The wife and I didn’t do much this 4th of July. No boozy trips to San Diego. No getting married. Rather, in a fit of domesticity, we started the day gardening. My neighbor recently said something to me, as we were both out in our front yards pulling weeds, that stuck with me: “Gardening seems to be more about killing the things you don’t want in your yard, rather than nurturing the things you do want.” Indeed. While I frequently receive compliments from passers-by on the beauty of our garden, the damn thing is more work than I signed up for. Weeds, watering, dead-heading of the 25 or so rose bushes out front, and don’t get me started on the damn Bermuda grass. And that’s just the front yard. As we “inherited” the garden from the previous owner, it’s tempting to just let it all go to hell then use its hellish appearance as an excuse to rip it all out and start over. I don’t know if it’s some deep-seated set of gardening values implanted in my brain via the two summers of landscaping work in college or what, but I just can’t seem to let it go. So I water, and I weed, and I maintain the roses and curse at the Bermuda grass.
While toiling in the yard, we waffled back and forth about whether to go into San Francisco for a BBQ. On one hand, plopping our butts on the couch with season 3 of Deadwood greatly tempted us, but the thought of the 4th without a BBQ started to feel overwhelmingly unpatriotic so off to the city we go.
Ah, the general craziness of mass transit. The BART train into SF was standing room only so we found empty space near the doors in front of the last row of seats. At first I barely noticed the elderly looking lady occupying those seats, until she began talking. To her bag of groceries. I think she was one of those people who carries on conversations with you, without actually looking at you, and regardless of if you acknowledge them or not. She discussed my wife’s shoes, the racists on the train (I could not locate them), the state of the country, etc. All in all, a harmless somewhat crazy person.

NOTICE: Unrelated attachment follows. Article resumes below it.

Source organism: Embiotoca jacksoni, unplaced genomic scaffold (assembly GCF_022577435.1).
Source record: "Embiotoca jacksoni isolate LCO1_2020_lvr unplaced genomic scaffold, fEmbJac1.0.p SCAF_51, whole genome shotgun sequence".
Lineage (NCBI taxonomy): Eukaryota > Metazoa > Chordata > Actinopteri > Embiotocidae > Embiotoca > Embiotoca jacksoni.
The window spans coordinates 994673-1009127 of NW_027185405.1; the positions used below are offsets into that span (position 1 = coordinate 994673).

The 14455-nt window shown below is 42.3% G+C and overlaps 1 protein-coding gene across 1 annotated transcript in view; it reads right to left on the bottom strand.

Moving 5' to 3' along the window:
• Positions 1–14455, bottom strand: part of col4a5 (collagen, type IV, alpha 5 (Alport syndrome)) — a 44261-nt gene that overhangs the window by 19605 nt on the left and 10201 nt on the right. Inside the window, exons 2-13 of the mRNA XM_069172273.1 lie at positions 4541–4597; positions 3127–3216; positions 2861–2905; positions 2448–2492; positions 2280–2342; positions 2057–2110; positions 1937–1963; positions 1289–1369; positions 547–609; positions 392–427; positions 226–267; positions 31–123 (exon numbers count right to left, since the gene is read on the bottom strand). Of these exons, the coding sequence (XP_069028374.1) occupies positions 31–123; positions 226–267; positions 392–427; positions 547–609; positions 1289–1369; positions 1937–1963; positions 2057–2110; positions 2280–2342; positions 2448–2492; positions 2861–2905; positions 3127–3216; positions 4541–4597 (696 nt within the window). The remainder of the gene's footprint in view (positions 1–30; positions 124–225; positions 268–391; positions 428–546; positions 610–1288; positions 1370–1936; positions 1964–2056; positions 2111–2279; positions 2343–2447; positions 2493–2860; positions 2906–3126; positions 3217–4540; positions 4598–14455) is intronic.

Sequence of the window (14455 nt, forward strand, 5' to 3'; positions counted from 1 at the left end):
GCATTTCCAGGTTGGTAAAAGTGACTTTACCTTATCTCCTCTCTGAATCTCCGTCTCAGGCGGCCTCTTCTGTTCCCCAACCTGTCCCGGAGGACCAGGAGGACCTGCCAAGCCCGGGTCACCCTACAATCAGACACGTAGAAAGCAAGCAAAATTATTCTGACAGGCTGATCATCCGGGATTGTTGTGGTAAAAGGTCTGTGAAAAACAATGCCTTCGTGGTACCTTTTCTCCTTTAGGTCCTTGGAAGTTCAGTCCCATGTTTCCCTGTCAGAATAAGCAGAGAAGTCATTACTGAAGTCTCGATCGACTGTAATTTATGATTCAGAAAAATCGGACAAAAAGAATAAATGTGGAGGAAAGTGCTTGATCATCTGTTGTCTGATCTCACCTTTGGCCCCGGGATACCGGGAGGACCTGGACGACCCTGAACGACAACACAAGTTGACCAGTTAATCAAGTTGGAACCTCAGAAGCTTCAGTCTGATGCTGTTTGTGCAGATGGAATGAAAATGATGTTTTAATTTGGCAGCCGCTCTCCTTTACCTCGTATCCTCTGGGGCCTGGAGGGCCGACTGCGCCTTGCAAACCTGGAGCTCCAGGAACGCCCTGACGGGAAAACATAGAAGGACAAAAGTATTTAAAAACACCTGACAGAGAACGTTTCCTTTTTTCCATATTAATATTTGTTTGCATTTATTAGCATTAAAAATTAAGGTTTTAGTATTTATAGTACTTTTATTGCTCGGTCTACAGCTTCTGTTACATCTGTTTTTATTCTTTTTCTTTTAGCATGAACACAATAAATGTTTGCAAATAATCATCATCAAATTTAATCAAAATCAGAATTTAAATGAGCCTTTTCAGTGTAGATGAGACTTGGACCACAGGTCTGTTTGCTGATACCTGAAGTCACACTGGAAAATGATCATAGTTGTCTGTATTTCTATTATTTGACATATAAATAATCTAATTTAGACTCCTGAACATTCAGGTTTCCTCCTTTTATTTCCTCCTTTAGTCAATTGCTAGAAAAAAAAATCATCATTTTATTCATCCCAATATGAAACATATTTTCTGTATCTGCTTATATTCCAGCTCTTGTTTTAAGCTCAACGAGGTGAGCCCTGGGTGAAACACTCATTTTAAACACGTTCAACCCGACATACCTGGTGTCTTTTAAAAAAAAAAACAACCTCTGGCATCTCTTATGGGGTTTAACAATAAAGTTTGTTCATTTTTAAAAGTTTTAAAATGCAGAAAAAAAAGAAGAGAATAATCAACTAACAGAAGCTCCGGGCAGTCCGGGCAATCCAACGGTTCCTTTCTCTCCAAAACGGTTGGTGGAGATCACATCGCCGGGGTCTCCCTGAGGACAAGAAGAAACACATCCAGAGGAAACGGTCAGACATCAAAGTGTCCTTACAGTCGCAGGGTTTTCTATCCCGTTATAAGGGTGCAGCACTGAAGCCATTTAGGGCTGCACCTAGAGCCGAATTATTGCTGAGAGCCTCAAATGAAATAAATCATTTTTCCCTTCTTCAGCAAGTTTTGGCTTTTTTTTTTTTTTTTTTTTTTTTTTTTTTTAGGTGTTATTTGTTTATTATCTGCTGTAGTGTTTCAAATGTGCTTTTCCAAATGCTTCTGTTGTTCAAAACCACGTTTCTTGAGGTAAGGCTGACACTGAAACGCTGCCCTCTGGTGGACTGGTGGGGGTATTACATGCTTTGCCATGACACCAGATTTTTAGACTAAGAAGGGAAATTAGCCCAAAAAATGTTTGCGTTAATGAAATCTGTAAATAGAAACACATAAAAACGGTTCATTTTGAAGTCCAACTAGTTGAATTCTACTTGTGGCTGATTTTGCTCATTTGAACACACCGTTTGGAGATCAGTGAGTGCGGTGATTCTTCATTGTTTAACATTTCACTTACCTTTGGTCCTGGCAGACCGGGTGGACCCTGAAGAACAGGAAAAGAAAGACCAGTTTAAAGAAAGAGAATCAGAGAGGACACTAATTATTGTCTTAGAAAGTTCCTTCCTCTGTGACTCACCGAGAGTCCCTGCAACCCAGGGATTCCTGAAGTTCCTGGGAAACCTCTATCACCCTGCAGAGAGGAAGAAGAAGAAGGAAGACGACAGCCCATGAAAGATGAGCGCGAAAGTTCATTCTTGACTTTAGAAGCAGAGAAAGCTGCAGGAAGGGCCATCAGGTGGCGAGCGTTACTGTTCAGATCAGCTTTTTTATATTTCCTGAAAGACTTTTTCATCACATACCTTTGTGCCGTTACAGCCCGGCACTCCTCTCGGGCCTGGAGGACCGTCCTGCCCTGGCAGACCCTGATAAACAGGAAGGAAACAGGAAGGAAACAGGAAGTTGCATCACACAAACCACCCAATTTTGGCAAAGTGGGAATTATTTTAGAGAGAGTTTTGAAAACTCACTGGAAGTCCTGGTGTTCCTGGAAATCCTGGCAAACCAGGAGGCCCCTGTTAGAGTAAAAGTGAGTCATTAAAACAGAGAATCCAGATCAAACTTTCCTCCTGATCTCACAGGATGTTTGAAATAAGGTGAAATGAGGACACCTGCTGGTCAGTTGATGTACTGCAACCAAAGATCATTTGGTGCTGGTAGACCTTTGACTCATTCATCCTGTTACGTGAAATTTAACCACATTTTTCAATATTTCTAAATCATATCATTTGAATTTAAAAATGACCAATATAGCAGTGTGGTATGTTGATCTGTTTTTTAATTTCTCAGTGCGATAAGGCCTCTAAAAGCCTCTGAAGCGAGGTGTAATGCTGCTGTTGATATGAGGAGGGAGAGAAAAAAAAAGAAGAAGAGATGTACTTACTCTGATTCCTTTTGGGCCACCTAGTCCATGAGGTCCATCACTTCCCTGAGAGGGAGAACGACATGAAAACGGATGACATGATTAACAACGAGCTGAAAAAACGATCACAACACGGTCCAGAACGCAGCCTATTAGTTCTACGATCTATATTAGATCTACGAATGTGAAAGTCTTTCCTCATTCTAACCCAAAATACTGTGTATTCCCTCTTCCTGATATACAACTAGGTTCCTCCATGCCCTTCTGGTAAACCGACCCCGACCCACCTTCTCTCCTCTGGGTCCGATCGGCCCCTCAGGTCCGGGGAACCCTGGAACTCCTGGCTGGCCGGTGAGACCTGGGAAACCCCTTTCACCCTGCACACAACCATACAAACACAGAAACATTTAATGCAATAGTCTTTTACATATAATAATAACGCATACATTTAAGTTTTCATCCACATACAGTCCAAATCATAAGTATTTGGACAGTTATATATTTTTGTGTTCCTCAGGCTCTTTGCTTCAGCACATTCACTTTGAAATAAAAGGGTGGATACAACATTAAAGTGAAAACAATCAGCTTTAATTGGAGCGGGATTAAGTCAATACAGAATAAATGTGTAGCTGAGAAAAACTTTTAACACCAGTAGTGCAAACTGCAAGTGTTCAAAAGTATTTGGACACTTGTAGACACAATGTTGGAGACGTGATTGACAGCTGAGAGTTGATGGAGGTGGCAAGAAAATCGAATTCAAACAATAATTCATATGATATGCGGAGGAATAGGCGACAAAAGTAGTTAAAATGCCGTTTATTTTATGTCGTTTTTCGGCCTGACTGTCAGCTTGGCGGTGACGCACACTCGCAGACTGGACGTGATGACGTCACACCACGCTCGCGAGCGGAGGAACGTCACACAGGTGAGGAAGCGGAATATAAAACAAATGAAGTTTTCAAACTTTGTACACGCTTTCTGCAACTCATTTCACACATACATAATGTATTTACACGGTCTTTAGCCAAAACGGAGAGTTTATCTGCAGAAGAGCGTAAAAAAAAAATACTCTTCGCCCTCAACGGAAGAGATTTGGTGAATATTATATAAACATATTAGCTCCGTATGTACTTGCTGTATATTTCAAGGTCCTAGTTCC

At the next station a black dude with a mouth full of teeth desperately needing braces and a snazzy leather jacket got on the train, strutted down the center aisle and grabbed an overhead bar. All the while, jabbering away nonstop on his Bluetooth headset. Shortly, I, and everyone within earshot, became aware of the following facts: He’s going to some 4th of July breakdancing contest a friend is hosting but first has to stop by his house to pick up his old school breakdancing duds. Yes, he’s going to win it, as he has extensive breakdancing props to his name, including:
- Many competition wins. “I went to Chicago, they couldn’t beat me. I went to New York, they couldn’t beat me. I went to LA, they couldn’t beat me.”
- Video creds! “You know the guy with the high-top fade in the 1993 MC Hammer video? You’re lookin’ at him.” You're looking at him? Who says that to someone on the phone? This is our first hint that perhaps he’s a bit crazy.
He also knows many many many people in the music industry. If there was a “playa” name he didn’t drop, I missed it. Snoop, Dre, yes, even Diddy. They all know him and request him in their videos. Because, you know, all of the breakdancing going on in today’s hip hop vids.
At this point he’s been talking nonstop for about 5 straight minutes and we’re seriously beginning to doubt if anyone is actually on the other end of the phone. If they are, they’re either asleep or have put the phone down to go make a sandwich. (Tangential story: In college, my roommate Andy was planning his wedding. His mother-in-law would call ALL THE TIME to blather on and on about the napkins, flowers, and everything and anything having to do with the wedding. One day my other roommates and I were watching TV while poor Andy was stuck in the kitchen talking to her on the phone (none of us were rich enough to have one of those new fangled fancy “cordless” phones). Suddenly, Andy walks in and sits down. “Wow, that was a fast one, Andy, did you hang up on her or something?” “Nah,” he says, “I just put the phone down on the counter. I bet if I go back in there she’ll still be blabbing away and not even know I was gone.” He sits and watches TV with us for another minute or two, after which we all follow him back into the kitchen. He picks up the phone and gives us the thumbs up. We were in awe. Both at his scrotal fortitude in taking the risk of being caught doing that to his mother-in-law, and the absolute completeness of her self-absorbed conversation. I mean, most people at least expect to hear a bored “uh huh” every so often, right?). This guy, he's doing the same thing, so we’re pretty sure this guy is somewhat crazy, although he’s dressed pretty well. Just another harmless crazy person.